What it’s like becoming a scuba diving instructor

When we begin scuba diving, it starts as a recreational activity only, something to do on vacations in tropical destinations, and becoming a scuba diving instructor is not something that crosses our mind – it seems like an amazingly fun but unachievable lifestyle. However for many people, this holiday sport turns into a regular weekend activity and eventually these people take courses to enhance their skills and develop their confidence in the water.

Then, out of curiosity for the industry or the idea that you can holiday overseas for months at a time and scuba dive for free leads them down the track to become a Divemaster.

Divemaster is the beginning of the professional career track to work as a scuba diver, however if you have a passion for teaching and sharing knowledge with others, maybe you should think about studying to become a scuba diving instructor. The PADI Instructor Development Course is designed for people who want to make a career out of diving, travelling the world and passing on their diving experience with others. Today, we are talking with Cedric and Paco, who have completed their IDC courses with Dune Mexico Blue Dream and are now working as scuba diving instructors.

 

What made you want to take the step from recreational diving to scuba diving instructor?

CEDRIC: I was working in an office and I really wanted to change my way of life. I wanted to enjoy what I did for a living every day. I love travelling around the world and I figured that it’s better to work underwater than in a restaurant whilst travelling.

PACO: Well, my story is a bit different in that when I made the decision to become and instructor, I had very little experience as a recreational diver was very little, I am talking about only 4 dives! To me was more about being in need of a change in my life and, knowing that I love sports and the beach, one day I just woke up and decided that diving was the perfect blend. I did a Career Change program that took me from “zero to hero” (Open Water Diver to Divemaster) enrolling in a 6 month internship with Dune Mexico Blue Dream.

 

You studied the Instructor Development Course IDC with Dune Mexico Blue Dream, can you tell us a bit about what it involved?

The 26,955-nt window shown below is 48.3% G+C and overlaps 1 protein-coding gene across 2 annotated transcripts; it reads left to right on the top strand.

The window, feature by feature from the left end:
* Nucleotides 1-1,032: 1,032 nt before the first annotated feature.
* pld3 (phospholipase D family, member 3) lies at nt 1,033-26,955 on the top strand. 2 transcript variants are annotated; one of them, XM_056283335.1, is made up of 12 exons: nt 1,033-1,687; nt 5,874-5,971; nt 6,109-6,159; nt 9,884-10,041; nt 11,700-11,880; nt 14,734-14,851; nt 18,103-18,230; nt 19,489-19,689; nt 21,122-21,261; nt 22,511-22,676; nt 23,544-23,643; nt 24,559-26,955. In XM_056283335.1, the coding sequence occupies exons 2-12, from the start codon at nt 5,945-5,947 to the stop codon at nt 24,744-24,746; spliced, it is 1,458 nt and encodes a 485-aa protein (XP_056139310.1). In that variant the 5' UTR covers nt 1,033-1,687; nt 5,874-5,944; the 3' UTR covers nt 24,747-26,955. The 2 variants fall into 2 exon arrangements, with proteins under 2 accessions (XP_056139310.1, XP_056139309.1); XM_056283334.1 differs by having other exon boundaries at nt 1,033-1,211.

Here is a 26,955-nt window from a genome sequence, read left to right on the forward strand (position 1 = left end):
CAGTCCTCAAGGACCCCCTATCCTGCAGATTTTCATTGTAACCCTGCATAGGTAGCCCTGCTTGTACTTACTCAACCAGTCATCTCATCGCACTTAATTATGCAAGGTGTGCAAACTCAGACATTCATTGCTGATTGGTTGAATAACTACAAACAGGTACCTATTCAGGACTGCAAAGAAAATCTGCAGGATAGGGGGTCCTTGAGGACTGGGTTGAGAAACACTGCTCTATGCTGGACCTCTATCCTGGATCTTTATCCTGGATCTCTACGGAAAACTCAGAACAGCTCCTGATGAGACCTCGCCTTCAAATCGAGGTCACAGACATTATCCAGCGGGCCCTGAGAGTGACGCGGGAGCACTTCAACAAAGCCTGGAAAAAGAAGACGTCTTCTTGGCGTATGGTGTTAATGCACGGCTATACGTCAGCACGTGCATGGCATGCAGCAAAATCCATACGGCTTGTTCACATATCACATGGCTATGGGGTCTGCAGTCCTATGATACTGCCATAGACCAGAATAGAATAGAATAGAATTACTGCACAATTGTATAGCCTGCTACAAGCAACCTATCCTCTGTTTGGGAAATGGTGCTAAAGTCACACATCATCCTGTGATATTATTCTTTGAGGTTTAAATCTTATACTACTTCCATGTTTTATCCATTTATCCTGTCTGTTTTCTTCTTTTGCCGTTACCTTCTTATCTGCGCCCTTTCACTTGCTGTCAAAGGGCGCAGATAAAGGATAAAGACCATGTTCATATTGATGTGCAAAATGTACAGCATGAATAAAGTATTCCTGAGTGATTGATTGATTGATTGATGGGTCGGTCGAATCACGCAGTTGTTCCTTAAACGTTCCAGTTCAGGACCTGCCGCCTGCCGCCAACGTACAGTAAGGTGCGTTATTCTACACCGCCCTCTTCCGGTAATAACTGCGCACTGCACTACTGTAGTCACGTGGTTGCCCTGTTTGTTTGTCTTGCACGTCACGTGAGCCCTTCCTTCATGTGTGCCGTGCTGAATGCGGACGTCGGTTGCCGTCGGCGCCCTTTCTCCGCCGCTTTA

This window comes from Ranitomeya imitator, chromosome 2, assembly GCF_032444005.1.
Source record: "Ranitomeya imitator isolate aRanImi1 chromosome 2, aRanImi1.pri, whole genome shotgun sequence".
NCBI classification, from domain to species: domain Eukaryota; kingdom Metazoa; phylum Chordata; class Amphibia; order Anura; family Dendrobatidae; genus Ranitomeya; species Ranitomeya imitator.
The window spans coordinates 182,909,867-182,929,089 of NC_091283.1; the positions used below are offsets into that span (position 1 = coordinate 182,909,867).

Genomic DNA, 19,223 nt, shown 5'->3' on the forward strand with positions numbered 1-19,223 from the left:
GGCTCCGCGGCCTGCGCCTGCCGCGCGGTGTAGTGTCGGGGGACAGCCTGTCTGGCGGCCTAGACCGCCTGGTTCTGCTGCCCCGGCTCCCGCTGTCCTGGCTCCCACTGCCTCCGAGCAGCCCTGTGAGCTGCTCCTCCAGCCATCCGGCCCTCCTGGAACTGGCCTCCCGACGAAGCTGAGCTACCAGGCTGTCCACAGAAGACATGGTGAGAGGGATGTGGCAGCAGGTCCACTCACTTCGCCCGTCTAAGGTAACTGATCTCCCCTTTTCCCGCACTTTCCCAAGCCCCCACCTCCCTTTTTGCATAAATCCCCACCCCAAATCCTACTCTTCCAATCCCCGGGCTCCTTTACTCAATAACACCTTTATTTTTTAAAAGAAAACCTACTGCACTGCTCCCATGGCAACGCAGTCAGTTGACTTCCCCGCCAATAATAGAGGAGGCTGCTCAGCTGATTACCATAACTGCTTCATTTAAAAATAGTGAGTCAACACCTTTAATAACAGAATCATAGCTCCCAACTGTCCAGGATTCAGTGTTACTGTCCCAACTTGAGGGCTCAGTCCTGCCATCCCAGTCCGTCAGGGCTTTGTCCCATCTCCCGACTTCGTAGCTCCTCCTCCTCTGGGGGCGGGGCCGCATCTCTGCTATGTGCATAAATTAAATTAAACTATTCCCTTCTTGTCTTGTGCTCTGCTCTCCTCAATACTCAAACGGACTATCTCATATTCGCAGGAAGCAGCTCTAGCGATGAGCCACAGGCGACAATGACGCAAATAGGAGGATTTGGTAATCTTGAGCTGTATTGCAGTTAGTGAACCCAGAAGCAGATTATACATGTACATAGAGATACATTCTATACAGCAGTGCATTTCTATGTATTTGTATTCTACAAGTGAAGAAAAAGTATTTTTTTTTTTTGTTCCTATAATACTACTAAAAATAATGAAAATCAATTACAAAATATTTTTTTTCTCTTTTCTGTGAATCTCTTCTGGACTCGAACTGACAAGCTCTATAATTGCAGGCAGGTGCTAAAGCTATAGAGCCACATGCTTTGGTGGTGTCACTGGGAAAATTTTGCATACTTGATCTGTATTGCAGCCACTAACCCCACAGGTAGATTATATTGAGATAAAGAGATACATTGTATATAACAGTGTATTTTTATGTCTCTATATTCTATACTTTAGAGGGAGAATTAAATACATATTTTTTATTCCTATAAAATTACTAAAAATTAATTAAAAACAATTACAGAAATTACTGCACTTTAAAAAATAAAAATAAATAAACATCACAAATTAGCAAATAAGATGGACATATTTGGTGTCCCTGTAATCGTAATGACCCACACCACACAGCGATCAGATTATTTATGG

CEDRIC: It’s a two-week course where we review all diving theory, which is very interesting because when you really understand something in theory, it’s much easier in practise and to make your students understand. Wethen had a lot of practise in confined and open water with all the in-water skills to have experience and to learn technically how to teach them. In this way it’s very different to the Divemaster course, where you lean to demonstrate, but as instructor you learn to teach and correct the skills. We finished with the instructor examination, which for me was the easiest part of the course because we had all been prepared well during the theory and water sessions.

 

How much work is involved with the course? Is it hard? Can only studious people pass?

CEDRIC: All the preparation is harder than the exam because you prepare yourself harder just in case, even if the d date is stressful, you feel prepared because you have studied well. You are not supposed to be a perfect instructor, you learn that along the way.

PACO: It is indeed tough, you will spend most of your days in training and then go home to prepare your presentations for the next day and keep working on your weak theory points. I would not say only studious people but you will definitely have to work hard at some point…hint: if you want to make your life easier, study diving theory in advance!. There is also a lot of fun involved, in spite of the tiring days, i was always looking forward to the next day, i enjoyed it so much

 

Camille, the course Director here at Dune Mexico Blue Dream was your instructor for the IDC, what is he like as a teacher and mentor?